Candlelight Vigil We know, we know. By now, you're sick unto death of hearing about the homeless. But if you're tired of hearing about the folks who live on the streets, just imagine how tired they are of living there. The problem won't be solved by turning your back on it, and tonight the folks at Covenant House Texas will participate in the fifth annual Nationwide Candlelight Vigil for Homeless Kids to remind us of how far we have yet to go. Child advocate and former state representative Sue Schecter will lead the vigil, and two residents of the shelter will talk about what it's like to be young and homeless. The public is encouraged to attend, both to find out how the less fortunate live and, perhaps, to remind us of just how well-off we are, even if we can't quite afford that new car we want. 4:45-5:30 p.m. Covenant House Texas, 1111 Lovett Boulevard, 523-2231.
Lessons in Living Susan L. Taylor, editor-in-chief of Essence and author of Lessons in Living, will talk about her place as a "mother, daughter, sister, friend and neighbor" in the divine plan. (Check Thrills, Readings and Discussions, for details of Taylor's two other Houston appearances.) 7-9 p.m. Shrine Bookstore, 5309 M.L.K. Boulevard, 645-1071.
Relativism The Philadelphia Family -- a loosely knit association of local artists who take their name from a group of vindictive relatives in the City of Brotherly Love who were profiled recently on tabloid TV -- present a show of varied art works. Paintings are the least of it; you also get jewelry, photographs, collages, assemblages and framed drawings. These works by Jeff Atchley, Amy Brock, Susan Hanft, Cindy House, Laura Lark, Suzanne Paul, Adam Skjonsby and Gerald Thorp will be on view one time only. 7-10 p.m.PhiladelphiaFamilyHQ,2305 Woodhead, 521-0584. Free.
A Norman Rockwell Kind of Christmas Second Baptist Church is going whole hog -- this year they've got the Candy Village, the Electric Light Parade, dinner theater, the Angels of Light outreach project and a "multimedia Broadway-style musical" called A Norman Rockwell Kind of Christmas. Instead of celebrating the season with pageant wagons or Dance of the Six, Second Baptist is going for the mid-20th-century traditions of pipe-smoking, folksy illustrator Norman Rockwell. Singers and actors will be presented in tableaux mimicking actual Norman Rockwell paintings, all this music and imagery depicting "the perfect New England Christmas." 8 p.m. tonight and December 9, 10, 15, 16 and 17. Second Baptist Church, 6400 Woodway, 365-2401. $10-$14.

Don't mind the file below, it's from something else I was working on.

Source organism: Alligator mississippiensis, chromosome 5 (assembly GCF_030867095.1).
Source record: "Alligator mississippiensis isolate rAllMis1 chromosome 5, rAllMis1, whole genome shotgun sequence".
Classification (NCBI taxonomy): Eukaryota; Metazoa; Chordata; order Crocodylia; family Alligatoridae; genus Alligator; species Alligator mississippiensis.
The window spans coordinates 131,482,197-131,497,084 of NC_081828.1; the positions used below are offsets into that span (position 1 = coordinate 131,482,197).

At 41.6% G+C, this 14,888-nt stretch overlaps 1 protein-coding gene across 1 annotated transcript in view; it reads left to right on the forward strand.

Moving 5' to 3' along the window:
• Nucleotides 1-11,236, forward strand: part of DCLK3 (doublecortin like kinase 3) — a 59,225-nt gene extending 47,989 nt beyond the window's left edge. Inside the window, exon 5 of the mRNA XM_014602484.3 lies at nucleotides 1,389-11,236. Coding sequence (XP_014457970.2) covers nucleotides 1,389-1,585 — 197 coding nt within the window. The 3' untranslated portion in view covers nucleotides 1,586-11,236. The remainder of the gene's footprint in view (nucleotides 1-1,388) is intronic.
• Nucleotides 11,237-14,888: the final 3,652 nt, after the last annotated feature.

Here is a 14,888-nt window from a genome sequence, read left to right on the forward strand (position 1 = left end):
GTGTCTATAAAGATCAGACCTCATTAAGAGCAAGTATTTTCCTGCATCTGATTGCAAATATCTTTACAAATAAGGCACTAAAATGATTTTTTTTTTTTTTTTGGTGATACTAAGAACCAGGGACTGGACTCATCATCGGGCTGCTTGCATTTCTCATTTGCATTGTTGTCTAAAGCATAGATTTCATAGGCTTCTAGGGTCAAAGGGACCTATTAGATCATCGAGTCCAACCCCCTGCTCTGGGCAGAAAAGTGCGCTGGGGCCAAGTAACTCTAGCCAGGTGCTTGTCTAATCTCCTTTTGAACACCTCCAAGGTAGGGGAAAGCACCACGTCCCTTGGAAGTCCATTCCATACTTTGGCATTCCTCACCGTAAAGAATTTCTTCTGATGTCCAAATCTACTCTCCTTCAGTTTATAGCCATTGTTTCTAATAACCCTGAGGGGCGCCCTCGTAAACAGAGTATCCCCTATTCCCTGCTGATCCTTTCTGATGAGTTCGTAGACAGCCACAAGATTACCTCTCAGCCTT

Mud 'Tis the season to be jolly, and also the season to enjoy underground theater. Infernal Bridegroom Productions comes to the rescue of grinches and hard-core drama fans with a tinsel-free show, Mud. A brisk 45 minutes long and performed in the brisk, mostly unheated theater space of Commerce Street Arts Warehouse, Mud is the work of Maria Irene Fornes. The California and New York productions of Mud got good buzz, and Fornes is considered an "important" playwright. The Cuban-American's drama is set in a claustrophobic environment; the tension comes from an invalid and a caretaker locked in an interdependent relationship fraught with need and resentment. "It's Mud," Infernal Bridegroom informs us. "Wallow in it." Opening tonight, 8 p.m. Through December 16. Friday and Saturday, 8 p.m. Commerce Street Arts Warehouse, 2315 Commerce Street, 802-0321. Tickets are sold at the door only (no reservations accepted), and they go quickly. $5.99.
The Joy of Giving Celebrity Bowl This is a football game, foremost, and the beauty of it is that no matter who wins, a Houston team will come out on top. The Bisons and the Skyhawks, our local semipro football teams, will take to the gridiron not in competition for any prestigious trophy, but to entertain Houston's children. Organized by the World Youth Foundation, this event has one motivation: to give kids the opportunity to get out and have some fun and some new experiences. Football's not the only item on the agenda; before the game, Santa will make a visit and distribute as many as 3,500 toys, and local sports celebrities such as Marcus Robinson and Alonzo Highsmith will sign autographs. Then at halftime, bands from Smiley, Yates, Kashmere and Forest Brook high schools will square off, with the winning ensemble marching away with $1,000 for their school's scholarship fund. Pregame activities start at 11 a.m.; kickoff is at 1 p.m. Texas Southern University football field, 3100 Cleburne. For more information, call Paula Highsmith at 313-1900. $10; free for children 12 and under.
Lights in the Heights Only a couple of elements have a price tag at this holiday celebration: photos with Santa are $5 plus tax and commemorative T-shirts are $14 for adult sizes, $7 for children's sizes. Santa starts posing at 7 p.m. near the T-shirt booth at the Norhill esplanade. The celebration begins, though, as soon as the sky gets dark. Neighbors from 15 blocks along Bayland, Euclid, Norhill and Beauchamp streets will line their avenues with luminaries. To add to the celebratory atmosphere, 27 ensembles -- choirs, folksingers and bands -- will entertain. Walk around and gaze at the decorative streets, or hop into a carriage or haywagon for a holiday ride. It's free either way. 6-9 p.m. To reach the Woodland Heights, take the Taylor Street exit off I-10 and go north, or exit Houston/North Main off I-45 and take Houston Avenue south. For more information, call the Woodland Heights Civic Association, 683-5188.
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